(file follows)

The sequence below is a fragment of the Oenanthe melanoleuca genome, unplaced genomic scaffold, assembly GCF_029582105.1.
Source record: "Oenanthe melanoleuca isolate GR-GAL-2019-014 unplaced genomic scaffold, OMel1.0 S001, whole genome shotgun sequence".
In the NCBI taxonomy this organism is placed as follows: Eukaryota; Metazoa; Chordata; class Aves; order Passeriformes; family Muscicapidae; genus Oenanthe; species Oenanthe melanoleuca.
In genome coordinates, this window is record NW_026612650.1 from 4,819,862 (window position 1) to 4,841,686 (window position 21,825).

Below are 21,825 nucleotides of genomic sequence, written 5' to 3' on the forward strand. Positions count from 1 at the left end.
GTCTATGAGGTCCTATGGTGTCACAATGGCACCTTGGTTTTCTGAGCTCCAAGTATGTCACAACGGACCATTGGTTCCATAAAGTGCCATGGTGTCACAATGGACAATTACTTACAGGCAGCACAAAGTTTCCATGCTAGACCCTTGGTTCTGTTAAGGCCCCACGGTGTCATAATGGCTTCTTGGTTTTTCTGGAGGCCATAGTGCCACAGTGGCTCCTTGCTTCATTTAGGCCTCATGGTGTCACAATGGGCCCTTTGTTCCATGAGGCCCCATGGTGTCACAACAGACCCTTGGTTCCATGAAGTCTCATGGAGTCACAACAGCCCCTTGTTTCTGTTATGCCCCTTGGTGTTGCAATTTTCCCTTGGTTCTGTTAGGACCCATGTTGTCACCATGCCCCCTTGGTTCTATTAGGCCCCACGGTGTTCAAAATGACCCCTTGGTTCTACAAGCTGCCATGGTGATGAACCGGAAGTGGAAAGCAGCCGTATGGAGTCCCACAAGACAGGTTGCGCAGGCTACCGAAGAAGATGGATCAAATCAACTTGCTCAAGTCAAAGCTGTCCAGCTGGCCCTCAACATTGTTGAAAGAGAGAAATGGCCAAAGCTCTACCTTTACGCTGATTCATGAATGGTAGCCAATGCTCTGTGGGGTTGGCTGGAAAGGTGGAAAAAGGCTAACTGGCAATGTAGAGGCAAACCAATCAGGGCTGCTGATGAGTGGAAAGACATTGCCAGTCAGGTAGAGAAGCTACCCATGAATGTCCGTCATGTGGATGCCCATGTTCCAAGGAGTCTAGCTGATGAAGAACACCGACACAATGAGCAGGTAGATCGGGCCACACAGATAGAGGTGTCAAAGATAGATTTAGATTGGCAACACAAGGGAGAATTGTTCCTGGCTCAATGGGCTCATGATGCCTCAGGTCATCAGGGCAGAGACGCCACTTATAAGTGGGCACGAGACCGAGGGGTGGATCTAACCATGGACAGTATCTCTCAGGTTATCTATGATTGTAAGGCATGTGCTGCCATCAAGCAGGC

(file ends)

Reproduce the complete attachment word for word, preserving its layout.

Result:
The sequence below is a fragment of the Oenanthe melanoleuca genome, unplaced genomic scaffold, assembly GCF_029582105.1.
Source record: "Oenanthe melanoleuca isolate GR-GAL-2019-014 unplaced genomic scaffold, OMel1.0 S001, whole genome shotgun sequence".
In the NCBI taxonomy this organism is placed as follows: Eukaryota; Metazoa; Chordata; class Aves; order Passeriformes; family Muscicapidae; genus Oenanthe; species Oenanthe melanoleuca.
In genome coordinates, this window is record NW_026612650.1 from 4,819,862 (window position 1) to 4,841,686 (window position 21,825).

Below are 21,825 nucleotides of genomic sequence, written 5' to 3' on the forward strand. Positions count from 1 at the left end.
GTCTATGAGGTCCTATGGTGTCACAATGGCACCTTGGTTTTCTGAGCTCCAAGTATGTCACAACGGACCATTGGTTCCATAAAGTGCCATGGTGTCACAATGGACAATTACTTACAGGCAGCACAAAGTTTCCATGCTAGACCCTTGGTTCTGTTAAGGCCCCACGGTGTCATAATGGCTTCTTGGTTTTTCTGGAGGCCATAGTGCCACAGTGGCTCCTTGCTTCATTTAGGCCTCATGGTGTCACAATGGGCCCTTTGTTCCATGAGGCCCCATGGTGTCACAACAGACCCTTGGTTCCATGAAGTCTCATGGAGTCACAACAGCCCCTTGTTTCTGTTATGCCCCTTGGTGTTGCAATTTTCCCTTGGTTCTGTTAGGACCCATGTTGTCACCATGCCCCCTTGGTTCTATTAGGCCCCACGGTGTTCAAAATGACCCCTTGGTTCTACAAGCTGCCATGGTGATGAACCGGAAGTGGAAAGCAGCCGTATGGAGTCCCACAAGACAGGTTGCGCAGGCTACCGAAGAAGATGGATCAAATCAACTTGCTCAAGTCAAAGCTGTCCAGCTGGCCCTCAACATTGTTGAAAGAGAGAAATGGCCAAAGCTCTACCTTTACGCTGATTCATGAATGGTAGCCAATGCTCTGTGGGGTTGGCTGGAAAGGTGGAAAAAGGCTAACTGGCAATGTAGAGGCAAACCAATCAGGGCTGCTGATGAGTGGAAAGACATTGCCAGTCAGGTAGAGAAGCTACCCATGAATGTCCGTCATGTGGATGCCCATGTTCCAAGGAGTCTAGCTGATGAAGAACACCGACACAATGAGCAGGTAGATCGGGCCACACAGATAGAGGTGTCAAAGATAGATTTAGATTGGCAACACAAGGGAGAATTGTTCCTGGCTCAATGGGCTCATGATGCCTCAGGTCATCAGGGCAGAGACGCCACTTATAAGTGGGCACGAGACCGAGGGGTGGATCTAACCATGGACAGTATCTCTCAGGTTATCTATGATTGTAAGGCATGTGCTGCCATCAAGCAGGC